Giving voice to the forgotten: "White Silence" is puppet theater with much to say

Edificio de la planta de WYFR en Okeechobee

Edificio de la planta de WYFR en Okeechobee

Photo: Photo: Lorenzo Mella

From The Trojans by Euripides to Picasso's "Guernica" Blowing in the Wind "by Bob Dylan in the design of the pink caps worn by thousands of women during last weekend's protests, art has always played a key role in social consciousness. Artists, whether those of our great museums and theaters or are on the street, sometimes make us focus on the beautiful, sometimes on uncomfortable subjects that we might prefer to ignore.

This is the type of art that creates Teatro Silencio Blanco. Fundarte presents the group on Friday and Saturday at 8:30 pm at the Miami-Dade County Auditorium's black box theater. These five puppeteers received their training as actors in the legendary School of Theater of the University of Chile, but learned the art of puppets based on experimentation and years of practice together. They will visit eight states on this tour, their first by the United States.

Santiago Tobares began to enter the world of puppet theater with only a puppet that hung from the neck. It took months to learn for himself how to manipulate it. Dominga Gutiérrez soon became interested in the work and together they traveled through Chile, Bolivia and Peru doing street theater. Little by little the group grew according to the demands of the stories they wanted to tell.

"We are a completely self-taught company on the subject of manipulation," says Tobares. "Nobody taught us but simply we were enchanted with this new way of language and that made us also demand more hours of rehearsal, recognize ourselves a little more as actors, recognize our bodies."

Cayenne Miami
Its main feature is that it is a mass cooked in a fatty liquid, such as fat (vaccine or sheep), shortening or vegetable oil. Did you know that Uruguayan gastronomy is a product of a combination of immigrant cultures? So that's it.

The work was arduous, poorly remunerated and extremely risky, not only because of the ever present possibility of an explosion or a collapse, but also because of the evils suffered by the miners for working year after year in a completely toxic environment with ceilings so low that they could never stretch their legs. "We put all those pains and all that sickness into the construction of puppets," says Tobar. Ironically, this is the work that has made possible the comfortable lives that have given us all modernization. In the nineteenth century, coal fed the engines of locomotives and cargo ships, and today it continues to feed power plants in many places. But the miners were never enriched by their contributions to a world highly advanced in technology. Quite the opposite.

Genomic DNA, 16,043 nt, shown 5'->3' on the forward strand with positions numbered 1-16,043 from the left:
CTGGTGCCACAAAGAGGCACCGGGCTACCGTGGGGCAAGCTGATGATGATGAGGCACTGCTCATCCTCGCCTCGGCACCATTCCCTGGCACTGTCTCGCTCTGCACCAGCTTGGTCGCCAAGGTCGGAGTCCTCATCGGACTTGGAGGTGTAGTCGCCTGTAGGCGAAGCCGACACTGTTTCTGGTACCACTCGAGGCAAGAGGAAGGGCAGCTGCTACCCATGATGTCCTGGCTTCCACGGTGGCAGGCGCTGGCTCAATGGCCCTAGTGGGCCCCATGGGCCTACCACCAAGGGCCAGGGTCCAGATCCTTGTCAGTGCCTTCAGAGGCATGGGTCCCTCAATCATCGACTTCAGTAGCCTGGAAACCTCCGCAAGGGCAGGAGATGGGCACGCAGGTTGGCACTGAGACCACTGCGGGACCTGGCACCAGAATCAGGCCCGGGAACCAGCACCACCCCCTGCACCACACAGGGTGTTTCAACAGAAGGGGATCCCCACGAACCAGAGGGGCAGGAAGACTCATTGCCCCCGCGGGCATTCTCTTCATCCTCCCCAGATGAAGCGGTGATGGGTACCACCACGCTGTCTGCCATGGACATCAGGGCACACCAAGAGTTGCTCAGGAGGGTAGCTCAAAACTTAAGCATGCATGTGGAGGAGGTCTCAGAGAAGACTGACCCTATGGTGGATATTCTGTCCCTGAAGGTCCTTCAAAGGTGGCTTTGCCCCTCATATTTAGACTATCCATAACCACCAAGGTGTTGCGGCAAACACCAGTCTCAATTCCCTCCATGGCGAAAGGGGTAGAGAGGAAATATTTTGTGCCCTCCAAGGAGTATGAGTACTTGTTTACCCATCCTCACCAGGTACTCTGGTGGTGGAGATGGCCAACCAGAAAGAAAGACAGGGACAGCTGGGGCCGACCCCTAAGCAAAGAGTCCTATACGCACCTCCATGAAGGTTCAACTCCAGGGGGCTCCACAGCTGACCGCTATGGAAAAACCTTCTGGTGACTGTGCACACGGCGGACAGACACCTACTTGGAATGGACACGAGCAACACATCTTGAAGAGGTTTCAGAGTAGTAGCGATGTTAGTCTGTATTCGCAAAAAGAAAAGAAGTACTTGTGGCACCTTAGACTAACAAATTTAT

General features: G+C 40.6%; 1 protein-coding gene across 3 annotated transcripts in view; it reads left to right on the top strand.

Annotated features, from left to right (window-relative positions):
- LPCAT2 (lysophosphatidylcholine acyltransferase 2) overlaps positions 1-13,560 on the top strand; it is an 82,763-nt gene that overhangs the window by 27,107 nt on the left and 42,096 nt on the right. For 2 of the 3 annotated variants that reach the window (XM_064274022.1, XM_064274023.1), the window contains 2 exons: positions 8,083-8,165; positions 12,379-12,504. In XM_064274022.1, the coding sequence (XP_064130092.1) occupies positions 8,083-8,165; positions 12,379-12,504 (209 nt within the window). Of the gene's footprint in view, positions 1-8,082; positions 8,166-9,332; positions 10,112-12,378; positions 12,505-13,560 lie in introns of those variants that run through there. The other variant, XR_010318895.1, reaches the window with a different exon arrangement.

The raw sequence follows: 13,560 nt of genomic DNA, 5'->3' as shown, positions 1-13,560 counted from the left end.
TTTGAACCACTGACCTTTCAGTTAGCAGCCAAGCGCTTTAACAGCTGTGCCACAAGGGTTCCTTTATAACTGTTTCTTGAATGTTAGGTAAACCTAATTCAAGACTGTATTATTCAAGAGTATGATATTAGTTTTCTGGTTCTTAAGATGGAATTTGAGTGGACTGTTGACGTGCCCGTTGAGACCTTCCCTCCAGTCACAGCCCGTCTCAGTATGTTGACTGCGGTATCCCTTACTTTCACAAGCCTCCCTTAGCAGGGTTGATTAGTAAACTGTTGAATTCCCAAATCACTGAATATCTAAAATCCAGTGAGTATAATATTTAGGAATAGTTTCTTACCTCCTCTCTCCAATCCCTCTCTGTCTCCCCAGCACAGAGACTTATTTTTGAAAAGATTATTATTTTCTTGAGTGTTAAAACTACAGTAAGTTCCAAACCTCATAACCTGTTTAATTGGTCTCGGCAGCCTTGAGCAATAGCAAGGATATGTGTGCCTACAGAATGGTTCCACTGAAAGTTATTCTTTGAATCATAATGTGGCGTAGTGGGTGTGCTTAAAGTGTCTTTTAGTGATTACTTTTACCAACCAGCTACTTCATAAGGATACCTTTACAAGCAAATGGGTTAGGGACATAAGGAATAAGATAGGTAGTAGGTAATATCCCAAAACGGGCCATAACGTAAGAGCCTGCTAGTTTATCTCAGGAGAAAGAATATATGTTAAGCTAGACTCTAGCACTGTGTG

Chiflón el Diablo closed in the 1990s when it stopped producing enough coal. The people who spent their lives working in their guts no longer have any way to survive. "When it closed this, immediately there was a ghost town," says Tobares. The members of Silencio Blanco, who spent four years going to Lota and interviewing their citizens to create this work, ended up asking themselves an essential question: "How could a job so sacrificed that enriched so many people from one moment to another could have remained in the oblivion "? Chiflón, the silence of coal does not get an answer, but rescues miners and their families from anonymity.

The story is told in a series of images, so the imagination of the viewer will also have to struggle: "It is a work in silence," says Tobar, "but it has all the sonority of silence. We do not need the text to tell the story. " This silence also allows for dialogue, especially between generations. For example, "if the child is going to see the work, the child, the mother with the child, allows the dialogue between them, because if the child does not understand something, he will ask the father and the father will explain, and if the father did not understand something that the child understood from his vision as a child, the child will explain it to him. "

Human communication is something Tobar emphasizes as the basis of Theater philosophy White Silence. In a world so full of screens and people, he believes that we all need a more direct communication, something as simple as "a handshake, a big hug, a saying 'I love you' in person instead of WhatsApp ". This invitation, he says, "is the end of why we do all this. It is to be able to live humanly with the viewer and that the viewer, they too will be able to live humanly among them - they can relate again.

"White Silence", Friday and Saturday at 8:30 pm at the On.Stage Theater, Miami-Dade County Auditorium, 2901 W. Flager St., Miami; tickets $ 30;